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Clashes intensify in two major cities in eastern Ukraine

Clashes intensify in two major cities in eastern Ukraine

BAKHMUT, Ukraine – Block-by-block fighting broke out on Friday in two key cities in eastern Ukraine on Friday, the 100th day of Russia’s war, slowly turning them to rubble.

Luhansk Governor Serhiy Haidai said fierce battles continued in Sievierodonetsk, where some 13,000 remaining residents took shelter in basements to escape relentless Russian bombardment. Ukrainian forces recovered 20% of the city’s land that had been taken by Russian troops, he later added.

President Volodymyr Zelenskyy said on Thursday that there had been “some progress” in the battle for Sievierodonetsk, but did not elaborate.

Haidai said Russian forces also attacked neighboring Lysychansk. About 20,000 residents remain there – about a fifth of Lysychansk’s pre-war population – although Russian bombing destroyed 60% of residential buildings and civilian infrastructure, officials said. One civilian was killed in the bombing on Friday, Haidai said.

Russian forces are trying to encircle Sievierodonetsk and Lysychansk, the only two cities in eastern Ukraine’s Luhansk province that are not controlled by Russian forces or Moscow-backed separatists. Luhansk and Donetsk provinces make up the Donbas, the eastern industrial region that Russia aims to capture.

Britain’s Defense Ministry said Russia now controls more than 90% of Luhansk and is expected to take it completely within the next two weeks.

But Haidai said the progress made in the past two days showed Ukraine might be able to delay the Russian attack by that period, the deadline for the arrival of new and advanced Western weapons.

Mykola Sunhurovsky of the Razumkov Center, a Kyiv-based think tank, said that due to Ukrainian resistance, the Russian offensive in the region had begun to slow and “they have lost a lot of forces and need a tactical break.”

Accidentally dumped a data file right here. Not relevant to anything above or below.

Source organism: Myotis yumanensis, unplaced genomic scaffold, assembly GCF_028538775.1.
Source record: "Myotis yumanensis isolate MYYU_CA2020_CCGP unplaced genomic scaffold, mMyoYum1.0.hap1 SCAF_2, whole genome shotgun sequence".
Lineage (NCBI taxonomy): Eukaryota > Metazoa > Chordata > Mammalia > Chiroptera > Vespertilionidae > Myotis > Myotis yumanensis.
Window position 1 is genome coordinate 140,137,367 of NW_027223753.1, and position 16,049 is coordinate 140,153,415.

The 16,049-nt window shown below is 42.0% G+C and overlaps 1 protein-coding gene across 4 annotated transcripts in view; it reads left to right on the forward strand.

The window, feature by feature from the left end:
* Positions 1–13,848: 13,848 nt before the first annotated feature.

He said that “time is working in Ukraine’s favor as Western arms supplies are increasing, making the Kremlin nervous.”

Kremlin spokesman Dmitry Peskov said Russian troops had succeeded in their stated main task of protecting civilians in separatist-held areas.

Russia controls nearly a fifth of the country, Zelenskyy said this week. But the president remained defiant in a video message marking 100 days of war.

“We have already defended Ukraine for 100 days,” he said. “Victory will be ours!”

In other developments:

— Russian President Vladimir Putin welcomed African Union President Macky Sall to talks aimed at getting grain supplies running again. Wheat prices soared because of the war. Russia, the world’s biggest wheat exporter, has urged the West to lift sanctions against its shippers so grain can start flowing freely. Ukraine has blamed the growing global food crisis not on sanctions but on Russia’s bottling of ports Ukraine uses to export grain.

— The European Union has formally approved an embargo on Russian oil. The 27-nation EU said imports of Russian oil would be phased out within six months, and other refined petroleum products within eight months. Landlocked countries that rely on Russian supplies – such as Hungary, the Czech Republic and Slovakia – will receive “a temporary exemption”.

— The EU also imposed another round of sanctions, targeting Russian military officials, including high-ranking officials accused of war crimes in Bucha and during the siege of Mariupol. Colonel General Mikhail Mizintsev, known as the “Butcher of Mariupol”, was among those on the list.

— German lawmakers approved $107 billion in new spending to strengthen the country’s military, three months after the Russian invasion spurred the government into action. Officials say the German military suffered years of neglect.

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Associated Press editors Jamey Keaten in Geneva; Lorne Cook in Brussels; and Frank Jordans in Berlin contributed to this story.

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